Volkswagen is taking autonomous driving a little more seriously. While the likes of Tesla and Waymo have largely led the development of next-gen driving tech, the legacy automakers are certainly starting to invest more heavily. To that end, Volkswagen has announced its first autonomous driving program in the U.S.
As part of the program, Volkswagen has outfitted 10 all-electric ID. Buzz vans with autonomous driving tech, in partnership with autonomous car tech company MobileEye. Over the next few years, Volkswagen says it’ll grow this fleet of autonomous cars to cover at least four additional cities, with the current fleet operating in Austin, Texas. By 2026, Volkswagen hopes to commercially launch autonomous cars in Austin.
“We are thrilled to bring our exciting ID. Buzz vehicles to American road,” said Pablo Di Si, President and CEO of Volkswagen Group of America. “Expanding Volkswagen Group’s global autonomous driving vehicle program to the United States marks an important milestone for us. In the future, we will tap into rising demand for new mobility services, and with our iconic ID. Buzz, we will also offer a truly captivating product to support transportation services American consumers can rely upon and trust.”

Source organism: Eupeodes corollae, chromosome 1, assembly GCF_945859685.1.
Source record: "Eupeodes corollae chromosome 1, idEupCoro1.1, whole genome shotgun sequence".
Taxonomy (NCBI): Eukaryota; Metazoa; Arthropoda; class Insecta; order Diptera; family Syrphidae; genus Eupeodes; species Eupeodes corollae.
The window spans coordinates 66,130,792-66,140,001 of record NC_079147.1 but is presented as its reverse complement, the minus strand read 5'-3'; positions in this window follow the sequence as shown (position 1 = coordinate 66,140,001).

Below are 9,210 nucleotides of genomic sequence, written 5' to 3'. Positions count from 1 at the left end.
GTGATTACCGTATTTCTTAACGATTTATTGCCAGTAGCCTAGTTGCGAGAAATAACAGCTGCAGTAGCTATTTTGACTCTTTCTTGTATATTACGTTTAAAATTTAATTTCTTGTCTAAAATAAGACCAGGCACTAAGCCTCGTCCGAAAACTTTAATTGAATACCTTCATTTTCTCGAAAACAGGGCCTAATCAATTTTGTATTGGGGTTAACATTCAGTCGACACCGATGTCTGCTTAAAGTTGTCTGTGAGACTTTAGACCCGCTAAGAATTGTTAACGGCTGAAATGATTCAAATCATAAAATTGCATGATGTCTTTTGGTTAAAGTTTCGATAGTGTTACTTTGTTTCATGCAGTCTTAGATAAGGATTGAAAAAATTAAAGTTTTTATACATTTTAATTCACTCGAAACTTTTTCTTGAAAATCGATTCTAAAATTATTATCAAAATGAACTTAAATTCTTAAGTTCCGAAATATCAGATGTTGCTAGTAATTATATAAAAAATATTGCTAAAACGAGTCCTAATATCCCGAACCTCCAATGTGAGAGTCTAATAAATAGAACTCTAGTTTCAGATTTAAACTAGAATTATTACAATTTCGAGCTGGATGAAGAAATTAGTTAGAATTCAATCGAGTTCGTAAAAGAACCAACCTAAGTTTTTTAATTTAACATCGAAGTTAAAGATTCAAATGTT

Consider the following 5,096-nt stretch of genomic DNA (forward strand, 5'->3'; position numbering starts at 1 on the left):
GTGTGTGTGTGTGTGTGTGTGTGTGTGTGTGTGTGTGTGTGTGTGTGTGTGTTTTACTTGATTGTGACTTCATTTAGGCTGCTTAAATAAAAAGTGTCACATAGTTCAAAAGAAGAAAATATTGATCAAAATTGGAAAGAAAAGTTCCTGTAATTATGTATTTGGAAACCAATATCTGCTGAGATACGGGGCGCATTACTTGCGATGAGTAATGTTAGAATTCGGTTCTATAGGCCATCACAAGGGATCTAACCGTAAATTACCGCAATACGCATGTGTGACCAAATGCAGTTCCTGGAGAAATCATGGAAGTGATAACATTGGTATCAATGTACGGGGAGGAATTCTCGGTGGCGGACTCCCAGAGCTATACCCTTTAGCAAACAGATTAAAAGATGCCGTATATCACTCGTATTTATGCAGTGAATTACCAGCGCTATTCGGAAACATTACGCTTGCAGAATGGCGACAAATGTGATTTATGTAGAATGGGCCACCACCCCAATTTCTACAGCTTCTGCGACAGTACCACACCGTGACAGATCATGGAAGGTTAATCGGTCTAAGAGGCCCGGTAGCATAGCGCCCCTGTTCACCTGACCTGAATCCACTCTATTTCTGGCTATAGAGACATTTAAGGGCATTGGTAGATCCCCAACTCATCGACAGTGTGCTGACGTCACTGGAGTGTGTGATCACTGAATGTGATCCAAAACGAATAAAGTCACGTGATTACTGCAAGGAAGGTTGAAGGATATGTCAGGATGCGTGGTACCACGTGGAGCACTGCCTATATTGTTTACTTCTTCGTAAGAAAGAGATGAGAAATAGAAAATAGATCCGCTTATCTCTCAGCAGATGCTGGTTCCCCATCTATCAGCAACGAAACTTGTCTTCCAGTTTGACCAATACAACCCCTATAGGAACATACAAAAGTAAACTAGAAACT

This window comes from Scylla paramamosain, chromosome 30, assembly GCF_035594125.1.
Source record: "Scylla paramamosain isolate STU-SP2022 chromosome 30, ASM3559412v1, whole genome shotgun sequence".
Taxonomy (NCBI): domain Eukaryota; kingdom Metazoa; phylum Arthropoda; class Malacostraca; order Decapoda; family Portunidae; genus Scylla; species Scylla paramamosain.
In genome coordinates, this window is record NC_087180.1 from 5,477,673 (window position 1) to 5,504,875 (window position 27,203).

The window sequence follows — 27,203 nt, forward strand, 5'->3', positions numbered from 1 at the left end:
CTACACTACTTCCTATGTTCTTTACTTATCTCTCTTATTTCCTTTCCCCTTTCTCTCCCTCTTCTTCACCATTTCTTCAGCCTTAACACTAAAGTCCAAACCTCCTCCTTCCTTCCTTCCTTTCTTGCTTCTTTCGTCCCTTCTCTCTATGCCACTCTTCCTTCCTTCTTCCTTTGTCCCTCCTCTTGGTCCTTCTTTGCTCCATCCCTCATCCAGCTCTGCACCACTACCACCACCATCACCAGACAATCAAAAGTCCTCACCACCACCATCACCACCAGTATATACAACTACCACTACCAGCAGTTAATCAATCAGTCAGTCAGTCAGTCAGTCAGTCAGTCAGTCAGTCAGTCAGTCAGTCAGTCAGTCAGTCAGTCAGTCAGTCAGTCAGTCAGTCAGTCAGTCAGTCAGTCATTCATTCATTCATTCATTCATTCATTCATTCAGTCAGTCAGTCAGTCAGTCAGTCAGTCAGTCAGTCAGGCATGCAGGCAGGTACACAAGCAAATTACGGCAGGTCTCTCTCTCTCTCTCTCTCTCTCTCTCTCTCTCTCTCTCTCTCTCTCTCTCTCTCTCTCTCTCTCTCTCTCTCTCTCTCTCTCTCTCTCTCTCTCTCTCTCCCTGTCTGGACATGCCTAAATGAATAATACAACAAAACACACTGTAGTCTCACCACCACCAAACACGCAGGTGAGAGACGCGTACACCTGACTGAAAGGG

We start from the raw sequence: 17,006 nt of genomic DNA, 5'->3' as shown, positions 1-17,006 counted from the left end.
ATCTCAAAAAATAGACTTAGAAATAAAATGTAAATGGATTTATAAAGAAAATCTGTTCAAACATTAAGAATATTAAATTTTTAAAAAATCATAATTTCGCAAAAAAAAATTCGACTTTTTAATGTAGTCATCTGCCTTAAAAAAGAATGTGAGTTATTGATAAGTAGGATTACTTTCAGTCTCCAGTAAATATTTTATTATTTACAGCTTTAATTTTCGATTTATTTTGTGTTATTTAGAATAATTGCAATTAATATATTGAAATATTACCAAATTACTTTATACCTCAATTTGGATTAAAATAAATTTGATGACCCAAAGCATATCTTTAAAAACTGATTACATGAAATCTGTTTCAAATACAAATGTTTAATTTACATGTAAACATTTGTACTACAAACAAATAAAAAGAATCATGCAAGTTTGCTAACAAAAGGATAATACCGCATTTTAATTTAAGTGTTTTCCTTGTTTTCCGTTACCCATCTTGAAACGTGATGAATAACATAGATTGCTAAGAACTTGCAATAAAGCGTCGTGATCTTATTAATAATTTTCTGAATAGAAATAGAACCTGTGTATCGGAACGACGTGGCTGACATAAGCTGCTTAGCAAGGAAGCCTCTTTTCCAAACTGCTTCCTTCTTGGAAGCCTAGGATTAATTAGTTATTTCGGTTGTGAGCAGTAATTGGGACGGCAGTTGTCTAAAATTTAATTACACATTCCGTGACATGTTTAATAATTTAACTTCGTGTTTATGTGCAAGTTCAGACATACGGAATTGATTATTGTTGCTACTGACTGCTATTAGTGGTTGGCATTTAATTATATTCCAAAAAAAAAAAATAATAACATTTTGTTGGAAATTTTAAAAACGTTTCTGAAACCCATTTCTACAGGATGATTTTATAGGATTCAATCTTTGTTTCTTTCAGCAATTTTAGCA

Of course, while the cars are being tested in the U.S. right now, it doesn’t necessarily mean much for Austin residents. It doesn’t appear as though the cars will be used for any ride-sharing program, like Waymo in San Francisco. Volkswagen says it hopes to
That said, the end goal for Volkswagen, of course, is to launch cars that can drive themselves on American roads. It’s unclear if this means selling self-driving cars to individual customers or introducing the cars as part of a ride-hailing service.
Volkswagen, of course, is far from the only company building self-driving tech. All of the major automakers appear to be working on it in some capacity. For now, self-driving tech is largely limited to adaptive cruise control and other more basic technologies. That said, many manufacturers have been rolling out more advanced systems that can handle things like lane changes, and drive themselves on the highway without driver intervention. Then, there’s the likes of Tesla, which has what it calls “full self-driving” — though it certainly still needs driver attention and regular intervention.
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